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S. Sudan Rebel Leader To Raise Peace Plan Issues at AU Summit

FILE - South Sudan's rebel leader Riek Machar poses for a photograph as he is interviewed by The Associated Press about the situation in South Sudan.
FILE - South Sudan's rebel leader Riek Machar poses for a photograph as he is interviewed by The Associated Press about the situation in South Sudan.

South Sudan rebel leader Riek Machar is taking his campaign against President Salva Kiir’s plan to create 28 states to the African Union Thursday.

Ezekiel Lol Gatkuoth, secretary for foreign affairs of the SPLM-in Opposition, said Machar will attend the African Union summit in Addis Ababa from January 28-31 to urge the African leaders who are guarantors of the August peace agreement to tell President Salva Kiir to drop his creation of 28 states.

“We wanted to make sure that the peace is implemented. We will be engaging with many leaders in Africa, especially the guarantors of the peace agreement. So most of the key guarantors of the peace agreement will be in the AU summit, and we will be engaging them to make sure that they pressure President Salva [Kiir] to revoke his creation of 28 states because the agreement is talking about 10 states only, not 28,” Gatkuoth said.

Creation of new states

In a decree in October, Kirr announced the creation of 28 new states, up from the 10 previous ones.

Kiir said his decision was guided by South Sudan’s Transitional Constitution. He also said one purpose of the new states is to decentralize power, placing resources closer to the rural population while at the same time reducing the size of the national government.

Rebels leaders have said the division of South Sudan into 28 states will bring about more community unrest because it takes away land from one tribal group and gives it to another.

Machar, a vice president-designate in the country's soon-to-be formed national unity government, returned from the Ugandan capital, Kampala, Tuesday where he urged Ugandan President Yoweri Museveni to tell the South Sudanese president to scrap his 28 states decision because it is hindering implementation of the peace agreement.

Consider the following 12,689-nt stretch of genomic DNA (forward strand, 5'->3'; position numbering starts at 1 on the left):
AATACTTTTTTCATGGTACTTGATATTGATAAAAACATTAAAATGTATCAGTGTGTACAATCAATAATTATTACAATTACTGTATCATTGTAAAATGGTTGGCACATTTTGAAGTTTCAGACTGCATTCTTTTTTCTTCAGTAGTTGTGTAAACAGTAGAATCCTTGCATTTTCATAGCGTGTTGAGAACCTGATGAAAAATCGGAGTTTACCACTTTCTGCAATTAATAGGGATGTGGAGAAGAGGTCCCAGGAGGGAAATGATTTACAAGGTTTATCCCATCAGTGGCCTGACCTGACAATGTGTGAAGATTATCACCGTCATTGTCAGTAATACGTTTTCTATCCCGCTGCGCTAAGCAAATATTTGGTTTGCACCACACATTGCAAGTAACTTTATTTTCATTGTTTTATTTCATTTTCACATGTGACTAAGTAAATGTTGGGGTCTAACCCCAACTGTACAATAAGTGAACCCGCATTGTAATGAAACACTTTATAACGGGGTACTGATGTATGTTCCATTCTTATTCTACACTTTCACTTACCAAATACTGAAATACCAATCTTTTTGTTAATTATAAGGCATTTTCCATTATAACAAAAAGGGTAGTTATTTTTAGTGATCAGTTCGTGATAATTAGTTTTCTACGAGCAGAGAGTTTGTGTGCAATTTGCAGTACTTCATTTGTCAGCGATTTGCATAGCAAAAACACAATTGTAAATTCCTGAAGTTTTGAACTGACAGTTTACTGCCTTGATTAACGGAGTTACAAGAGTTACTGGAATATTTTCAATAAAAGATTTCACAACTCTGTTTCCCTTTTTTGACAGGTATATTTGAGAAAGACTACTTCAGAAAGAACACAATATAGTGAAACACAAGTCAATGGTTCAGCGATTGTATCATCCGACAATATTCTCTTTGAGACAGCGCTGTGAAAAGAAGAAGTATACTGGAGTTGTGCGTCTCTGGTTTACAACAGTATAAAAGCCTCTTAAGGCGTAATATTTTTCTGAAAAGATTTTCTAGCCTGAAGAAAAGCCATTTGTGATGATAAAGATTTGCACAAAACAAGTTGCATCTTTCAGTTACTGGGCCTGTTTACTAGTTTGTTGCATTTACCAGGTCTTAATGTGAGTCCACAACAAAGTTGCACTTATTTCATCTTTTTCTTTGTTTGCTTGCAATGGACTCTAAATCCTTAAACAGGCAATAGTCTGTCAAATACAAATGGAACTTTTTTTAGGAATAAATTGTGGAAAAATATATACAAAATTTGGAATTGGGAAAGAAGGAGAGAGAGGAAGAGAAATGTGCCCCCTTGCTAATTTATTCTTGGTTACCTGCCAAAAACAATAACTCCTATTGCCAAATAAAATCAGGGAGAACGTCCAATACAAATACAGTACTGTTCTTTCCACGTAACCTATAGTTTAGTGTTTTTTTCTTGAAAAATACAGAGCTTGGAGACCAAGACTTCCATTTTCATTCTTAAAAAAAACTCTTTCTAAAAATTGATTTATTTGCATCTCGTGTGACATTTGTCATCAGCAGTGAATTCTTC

Seeking new chapter

Gatkuoth said Machar told the Ugandan leader that the rebels wanted to start a new chapter of peace and friendship, and also asked Museveni to continue to play the important role he has been playing in the peace process.

“You know, if it is not because of President Museveni, Salva Kiir would not have signed the [August peace] agreement. If you recall, [President] Salva signed the agreement nine days after Dr. Riek Machar signed agreement in Addis Ababa,” Gatkuoth said.

Museveni sent Ugandan troops to South Sudan at the start of the conflict. Withdrawal of the troops had been a key demand of the rebels during negotiations to end the conflict.

A panel of U.N. experts Tuesday released a report calling on the Security Council to impose sanctions on both Machar and Kiir for their roles in the country’s civil war.

Gatkuoth said Machar had no role in the violence cited in the UN report.

“You definitely need to know that when the war started Dr. Riek was running for his life. He was almost killed, more than 11 ambushes on the way. Myself, I was captured and arrested, taken to court and tried accused of making a coup. But at the end the court of Salva Kiir acquitted us, declaring that there was no coup. So, Dr. Machar had no role in instigating this violence,” Gatkuoth said.